Flying junction

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Flying junction: with a bridge, trains do not block each other

A flying junction or flyover is a railway junction at which one or more diverging or converging tracks in a multiple-track route cross other tracks on the route by bridge to avoid conflict with other train movements. A more technical term is "grade-separated junction". A burrowing junction or dive-under occurs where the diverging line passes below the main line.

The alternative to grade separation is a level junction or flat junction, where tracks cross at grade, and conflicting routes must be protected by interlocked signals.

Complexity[edit]

Fretin triangle, France: Each side is over 3 km (2 mi) long. A grade-separated wye. TGVs and Eurostars cross it at 300 km/h (186 mph)

Simple flying junctions may have a single track pass over or under other tracks to avoid conflict, while complex flying junctions may have an elaborate infrastructure to allow multiple routings among a variety of tracks without trains coming into conflict, in the manner of a highway stack interchange.

Flying junction without crossings[edit]

In some cases, when two lines each of two tracks merge with a flying junction, they become a four track railway together. This happens regularly in the Netherlands (see #Examples below).

High-speed rail[edit]

Nearly all junctions leaving or joining high-speed railways are grade-separated. On the French TGV high-speed network, the principal junction on the LGV Sud-Est at Pasilly where the line to Dijon diverges from the line to Lyon, and the junction on the LGV Atlantique at Courtalain where the line to Le Mans diverges from the line to Tours, are both fully grade-separated junctions equipped with special high-speed switches (points in British terminology) which permit the normal linespeed of 300 km/h (186 mph) along the direction of the mainline, and a diverging speed of 220 km/h (137 mph).[1]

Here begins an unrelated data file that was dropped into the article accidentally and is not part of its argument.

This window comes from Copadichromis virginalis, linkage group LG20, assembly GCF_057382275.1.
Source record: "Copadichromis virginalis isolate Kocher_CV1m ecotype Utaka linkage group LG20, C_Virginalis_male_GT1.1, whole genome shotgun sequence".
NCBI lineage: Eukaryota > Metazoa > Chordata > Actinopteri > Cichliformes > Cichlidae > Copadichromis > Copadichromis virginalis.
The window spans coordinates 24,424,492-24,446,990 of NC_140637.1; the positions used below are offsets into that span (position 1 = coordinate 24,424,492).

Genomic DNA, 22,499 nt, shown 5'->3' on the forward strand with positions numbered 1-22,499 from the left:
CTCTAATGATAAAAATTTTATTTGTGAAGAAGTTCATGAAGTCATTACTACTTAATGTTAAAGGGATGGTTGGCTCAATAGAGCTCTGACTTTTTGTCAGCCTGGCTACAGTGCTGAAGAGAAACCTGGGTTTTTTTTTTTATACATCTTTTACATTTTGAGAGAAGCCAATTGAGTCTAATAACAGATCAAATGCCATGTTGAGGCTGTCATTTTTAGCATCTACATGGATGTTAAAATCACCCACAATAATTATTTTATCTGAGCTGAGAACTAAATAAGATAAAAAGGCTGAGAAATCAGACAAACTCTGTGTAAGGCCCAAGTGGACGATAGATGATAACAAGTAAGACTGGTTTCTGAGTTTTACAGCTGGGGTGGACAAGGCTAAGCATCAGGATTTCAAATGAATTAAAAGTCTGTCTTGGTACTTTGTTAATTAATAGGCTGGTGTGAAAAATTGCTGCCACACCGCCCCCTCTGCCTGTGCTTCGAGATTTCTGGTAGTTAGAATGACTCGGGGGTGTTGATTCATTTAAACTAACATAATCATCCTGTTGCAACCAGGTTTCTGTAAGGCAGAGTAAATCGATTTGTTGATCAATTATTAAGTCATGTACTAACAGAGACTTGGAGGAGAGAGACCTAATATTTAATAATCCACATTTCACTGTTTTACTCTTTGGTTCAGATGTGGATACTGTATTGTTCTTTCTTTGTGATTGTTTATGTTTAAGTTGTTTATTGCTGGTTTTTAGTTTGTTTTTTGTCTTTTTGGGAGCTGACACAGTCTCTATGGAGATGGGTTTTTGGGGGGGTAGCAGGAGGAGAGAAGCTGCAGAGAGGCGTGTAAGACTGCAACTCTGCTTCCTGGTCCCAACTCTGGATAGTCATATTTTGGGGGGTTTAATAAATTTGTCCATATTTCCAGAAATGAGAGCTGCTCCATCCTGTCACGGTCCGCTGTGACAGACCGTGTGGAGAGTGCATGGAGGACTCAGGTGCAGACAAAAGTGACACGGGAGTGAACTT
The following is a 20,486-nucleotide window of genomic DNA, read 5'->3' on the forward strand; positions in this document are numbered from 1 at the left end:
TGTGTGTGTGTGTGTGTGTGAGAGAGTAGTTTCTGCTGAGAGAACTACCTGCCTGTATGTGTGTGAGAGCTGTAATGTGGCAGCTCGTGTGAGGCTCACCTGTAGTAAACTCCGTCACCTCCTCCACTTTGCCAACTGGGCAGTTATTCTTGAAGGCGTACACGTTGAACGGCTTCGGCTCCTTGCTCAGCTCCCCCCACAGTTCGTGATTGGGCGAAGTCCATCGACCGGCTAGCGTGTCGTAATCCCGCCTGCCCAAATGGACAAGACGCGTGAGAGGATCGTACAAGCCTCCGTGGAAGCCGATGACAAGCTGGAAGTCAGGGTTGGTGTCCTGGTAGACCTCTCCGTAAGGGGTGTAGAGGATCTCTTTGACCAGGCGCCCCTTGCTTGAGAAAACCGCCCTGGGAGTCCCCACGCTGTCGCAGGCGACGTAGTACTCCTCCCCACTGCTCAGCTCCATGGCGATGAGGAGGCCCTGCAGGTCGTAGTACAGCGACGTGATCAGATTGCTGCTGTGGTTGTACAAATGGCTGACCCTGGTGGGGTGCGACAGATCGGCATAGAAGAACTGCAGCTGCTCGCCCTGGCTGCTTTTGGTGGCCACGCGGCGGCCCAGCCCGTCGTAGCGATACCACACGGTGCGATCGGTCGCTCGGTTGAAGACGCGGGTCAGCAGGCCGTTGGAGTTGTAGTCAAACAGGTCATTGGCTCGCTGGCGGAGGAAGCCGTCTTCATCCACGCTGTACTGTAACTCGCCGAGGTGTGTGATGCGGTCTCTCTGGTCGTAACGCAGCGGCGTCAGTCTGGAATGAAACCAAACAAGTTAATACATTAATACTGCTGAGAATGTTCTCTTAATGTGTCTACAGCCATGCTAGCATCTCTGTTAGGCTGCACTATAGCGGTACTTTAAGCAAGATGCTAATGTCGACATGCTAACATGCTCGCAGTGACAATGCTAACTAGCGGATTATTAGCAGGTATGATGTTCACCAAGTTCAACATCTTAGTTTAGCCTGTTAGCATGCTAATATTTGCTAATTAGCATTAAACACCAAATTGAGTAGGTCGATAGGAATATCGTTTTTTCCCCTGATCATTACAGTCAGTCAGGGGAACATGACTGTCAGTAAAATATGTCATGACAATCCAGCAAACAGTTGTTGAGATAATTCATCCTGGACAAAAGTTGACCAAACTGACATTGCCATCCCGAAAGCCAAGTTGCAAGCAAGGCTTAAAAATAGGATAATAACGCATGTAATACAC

The French LGV (Lignes à Grande Vitesse) network is large enough to contain four fully grade-separated high-speed triangles: Fretin (near Lille), Coubert (south-east Paris), Massy (south-west Paris) and Angles (Avignon). A fifth triangle, Vémars (north-east Paris) is grade-separated except for a single-track link on the least-commonly used side (southern end linking Paris Gare du Nord to Paris CDG airport).

Examples[edit]

Australia
Canada
  • West Toronto Diamond in the Union Station Corridor
Denmark
France (LGV Triangles)
  • Triangle de Fretin, Lille, France. Connecting Paris, Brussels and London. (map)
  • Triangle de Coubert, Paris, France. (map)
  • Triangle des Angles, Avignon, France. With two parallel 1.5 km (0.93 mi) viaducts. (map)
  • "Triangle de Messy", Paris, France. Partial four-way junction. (map)
  • Triangle de Vémars, Paris, France. (map).
Germany
Netherlands
Flying junctions flank both ends of Weesp railway station

There are between 25 and about 40 flying junctions on Dutch national railways, depending on how one counts the more complex examples.

Flying junctions where the merged lines become a four track railway:

More complex flying junctions, with tracks from four directions joining:

United Kingdom
Taiwan
United States of America
The Uptown Hudson Tubes in Jersey City, New Jersey were built c 1910.
Flying junction on the Tremont Street Subway approaching the Pleasant Street Incline in Boston, Massachusetts.

See also[edit]

References[edit]

External links[edit]